Pennsylvania Auditor General Jack Wagner released some pretty disturbing news this month, after conducting an audit of the state’s Medicaid program, which is known as Medical Assistance (MA).
He found that Pennsylvania wasted millions of dollars on improper Medicaid payments over the last three years.
- Mr. Wagner’s auditors looked at a random sampling of 11,700 Medicaid cases between 2005 and 2008 that were drawn from the state’s 79 county assistance offices.
- Of those cases, 1,600 or 14.1% had eligibility errors, such as failure to verify a person’s age, income level, family relationships or other eligibility criteria.
- $3.3 million were wasted during this period as a result, with potentially millions more spent in error- but not identified by the audit.
- “A dollar wasted is a dollar that could have gone to help a truly needy person receive the medical assistance he or she deserves,” Wagner said.
This is upsetting because administrative errors lead to public distrust of, and reduced support for, government programs like Medicaid.
- This important program currently helps 1 out of every 7 Pennsylvania residents to access insurance coverage and medical services.
The audit is also upsetting because we simply cannot afford to waste a single dollar in our current economic climate.
The news coming out of Harrisburg these days is grim:
- The state is anticipating a $2.3 billion deficit this fiscal year, due to a decline in both state sales tax and income tax revenues.
- Governor Ed Rendell has already slashed $400 million for program spending this year. Several of the programs cut were for education, and he is also considering laying off government employees in the months ahead.
- His proposed budget for 2009-2010 is significantly lower than the budget adopted for 2008-2009, although he is hoping to receive an additional $2.4 billion from the federal government as part of the stimulus package.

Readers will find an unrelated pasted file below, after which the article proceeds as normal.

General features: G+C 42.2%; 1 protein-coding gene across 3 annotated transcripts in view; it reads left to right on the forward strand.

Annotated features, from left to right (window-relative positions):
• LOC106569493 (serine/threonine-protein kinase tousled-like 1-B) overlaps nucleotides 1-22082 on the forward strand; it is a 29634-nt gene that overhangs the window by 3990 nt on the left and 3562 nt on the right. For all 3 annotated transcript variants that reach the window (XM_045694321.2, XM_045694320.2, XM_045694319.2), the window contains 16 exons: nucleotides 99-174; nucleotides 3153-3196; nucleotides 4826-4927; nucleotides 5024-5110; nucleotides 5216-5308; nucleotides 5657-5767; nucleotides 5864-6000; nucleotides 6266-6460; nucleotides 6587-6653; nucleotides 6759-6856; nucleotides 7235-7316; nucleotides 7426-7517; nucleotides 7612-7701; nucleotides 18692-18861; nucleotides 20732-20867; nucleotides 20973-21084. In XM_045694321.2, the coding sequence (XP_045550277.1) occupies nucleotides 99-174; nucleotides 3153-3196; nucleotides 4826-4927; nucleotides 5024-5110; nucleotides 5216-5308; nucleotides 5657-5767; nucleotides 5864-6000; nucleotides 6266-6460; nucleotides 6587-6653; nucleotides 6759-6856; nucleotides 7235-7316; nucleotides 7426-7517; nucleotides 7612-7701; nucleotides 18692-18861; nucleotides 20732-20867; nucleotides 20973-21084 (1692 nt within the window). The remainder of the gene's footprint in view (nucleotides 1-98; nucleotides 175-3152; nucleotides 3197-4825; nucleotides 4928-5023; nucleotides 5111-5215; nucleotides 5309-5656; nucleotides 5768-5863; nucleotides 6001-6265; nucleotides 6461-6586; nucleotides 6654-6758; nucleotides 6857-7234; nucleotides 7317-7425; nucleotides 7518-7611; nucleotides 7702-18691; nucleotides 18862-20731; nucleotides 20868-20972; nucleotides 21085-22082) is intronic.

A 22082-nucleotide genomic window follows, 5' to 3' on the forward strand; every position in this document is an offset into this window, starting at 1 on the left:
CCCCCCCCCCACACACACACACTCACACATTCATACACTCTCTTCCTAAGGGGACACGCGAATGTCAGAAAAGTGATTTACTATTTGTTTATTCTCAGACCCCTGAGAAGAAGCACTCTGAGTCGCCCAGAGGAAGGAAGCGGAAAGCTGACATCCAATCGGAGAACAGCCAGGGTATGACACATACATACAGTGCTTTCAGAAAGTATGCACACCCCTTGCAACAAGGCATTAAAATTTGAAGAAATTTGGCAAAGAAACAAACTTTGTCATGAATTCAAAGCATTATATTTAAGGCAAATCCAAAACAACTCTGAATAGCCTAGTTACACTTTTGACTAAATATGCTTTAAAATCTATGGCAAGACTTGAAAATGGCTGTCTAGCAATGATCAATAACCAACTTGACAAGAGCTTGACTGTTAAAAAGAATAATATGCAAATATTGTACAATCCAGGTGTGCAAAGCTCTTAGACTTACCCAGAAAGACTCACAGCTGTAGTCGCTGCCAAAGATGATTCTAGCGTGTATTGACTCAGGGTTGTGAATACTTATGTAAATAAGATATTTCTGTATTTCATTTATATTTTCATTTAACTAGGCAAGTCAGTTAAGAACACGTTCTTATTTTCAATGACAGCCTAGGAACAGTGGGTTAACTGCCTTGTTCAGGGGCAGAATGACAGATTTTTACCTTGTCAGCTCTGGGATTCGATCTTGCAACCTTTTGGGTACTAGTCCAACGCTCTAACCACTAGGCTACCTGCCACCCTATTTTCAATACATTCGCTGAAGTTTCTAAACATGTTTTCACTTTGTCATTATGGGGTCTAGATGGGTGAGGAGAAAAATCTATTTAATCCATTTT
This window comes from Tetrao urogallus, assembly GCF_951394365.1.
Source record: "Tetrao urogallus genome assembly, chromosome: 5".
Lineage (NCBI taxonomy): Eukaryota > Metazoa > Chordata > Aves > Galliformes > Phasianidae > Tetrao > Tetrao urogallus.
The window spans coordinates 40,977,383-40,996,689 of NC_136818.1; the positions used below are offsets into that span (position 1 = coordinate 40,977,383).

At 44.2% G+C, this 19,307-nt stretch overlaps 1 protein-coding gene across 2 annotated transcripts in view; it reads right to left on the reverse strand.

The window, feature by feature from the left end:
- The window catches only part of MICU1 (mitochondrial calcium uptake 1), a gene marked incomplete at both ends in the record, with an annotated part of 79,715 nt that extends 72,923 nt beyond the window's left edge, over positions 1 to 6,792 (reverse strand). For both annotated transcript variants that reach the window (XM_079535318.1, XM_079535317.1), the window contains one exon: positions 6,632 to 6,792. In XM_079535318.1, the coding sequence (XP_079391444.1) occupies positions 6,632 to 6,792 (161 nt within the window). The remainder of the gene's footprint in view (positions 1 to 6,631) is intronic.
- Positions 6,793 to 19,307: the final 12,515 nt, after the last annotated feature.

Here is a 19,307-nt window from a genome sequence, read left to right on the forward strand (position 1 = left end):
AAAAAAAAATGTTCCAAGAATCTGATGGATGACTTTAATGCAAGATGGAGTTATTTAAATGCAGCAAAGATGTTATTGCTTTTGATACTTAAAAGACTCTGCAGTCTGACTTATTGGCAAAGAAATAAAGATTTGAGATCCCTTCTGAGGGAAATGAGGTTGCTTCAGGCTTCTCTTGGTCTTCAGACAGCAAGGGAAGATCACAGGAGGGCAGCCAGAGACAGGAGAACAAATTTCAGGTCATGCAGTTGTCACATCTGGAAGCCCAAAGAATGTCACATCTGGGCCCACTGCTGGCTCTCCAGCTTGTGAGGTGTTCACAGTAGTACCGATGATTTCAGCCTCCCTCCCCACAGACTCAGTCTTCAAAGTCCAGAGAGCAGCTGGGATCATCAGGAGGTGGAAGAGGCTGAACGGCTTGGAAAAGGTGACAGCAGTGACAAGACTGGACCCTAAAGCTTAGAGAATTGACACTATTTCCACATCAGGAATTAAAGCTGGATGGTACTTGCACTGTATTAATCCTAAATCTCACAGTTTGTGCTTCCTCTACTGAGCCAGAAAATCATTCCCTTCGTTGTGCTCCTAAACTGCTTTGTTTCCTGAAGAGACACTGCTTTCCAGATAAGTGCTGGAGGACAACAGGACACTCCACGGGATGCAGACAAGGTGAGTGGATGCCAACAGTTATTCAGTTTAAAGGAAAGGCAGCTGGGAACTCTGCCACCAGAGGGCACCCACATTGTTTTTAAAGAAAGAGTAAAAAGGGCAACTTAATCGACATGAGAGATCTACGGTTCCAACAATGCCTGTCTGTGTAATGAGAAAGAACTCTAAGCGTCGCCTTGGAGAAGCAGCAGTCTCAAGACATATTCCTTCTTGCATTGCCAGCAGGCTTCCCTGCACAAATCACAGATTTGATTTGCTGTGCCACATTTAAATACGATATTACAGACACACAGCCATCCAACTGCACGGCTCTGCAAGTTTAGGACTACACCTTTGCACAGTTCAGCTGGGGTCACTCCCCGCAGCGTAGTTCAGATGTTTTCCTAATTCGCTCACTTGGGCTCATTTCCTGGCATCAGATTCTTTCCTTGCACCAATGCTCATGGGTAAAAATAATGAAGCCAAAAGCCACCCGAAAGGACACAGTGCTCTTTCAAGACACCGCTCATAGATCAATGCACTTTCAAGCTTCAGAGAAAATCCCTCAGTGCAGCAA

That’s not all.
While available revenues are dwindling, the demand for services is rising.
- More than one million Pennsylvanians are now uninsured, which is 8.2% of the state’s total population. This is compared with 7.5% of the state’s population in 2004.
- Of those, 50% lost their coverage within the last year, and 18% have been without coverage for five or more years.
- The state’s Medicaid program now covers 2.2 million people, a number which has increased by 500,000 since 2004.
- The adultBasic program, which offers basic coverage to adults who have been uninsured for more than three months, has a waiting list of 183,000. The list is expected to grow to 282,000 by June, 2009.
The economic stimulus package passed last week allocates $87 billion to help the 50 cash-strapped state governments to pay for the Medicaid program.
Pennsylvania must take steps NOW to reform the administration of Medical Assistance, both to restore public confidence and to make sure that our neediest residents are able to benefit as the funding becomes available.
Mr. Wagner recommends that:
- Eligibility be reviewed quarterly, rather than every six months or yearly, as is currently the case.
- This is especially critical since the majority of the payments made on behalf of ineligible recipients were for monthly premiums to managed care organizations.
- These payments were submitted regardless of whether the individual was actually receiving care.
- Improved technology should be implemented to help with case management.
The Auditor General offered these comments in his press release:
“With the commonwealth facing widening budget deficits, the Department of Public Welfare must do all that it can to monitor the state’s Medicaid program, to make sure all funds are being spent efficiently, effectively, and for their intended purpose. I strongly urge DPW to take immediate steps to tighten its administration and oversight of this vitally important program to ensure that people who are eligible for Medicaid benefits will be able to receive every dollar they’re entitled to for their care.”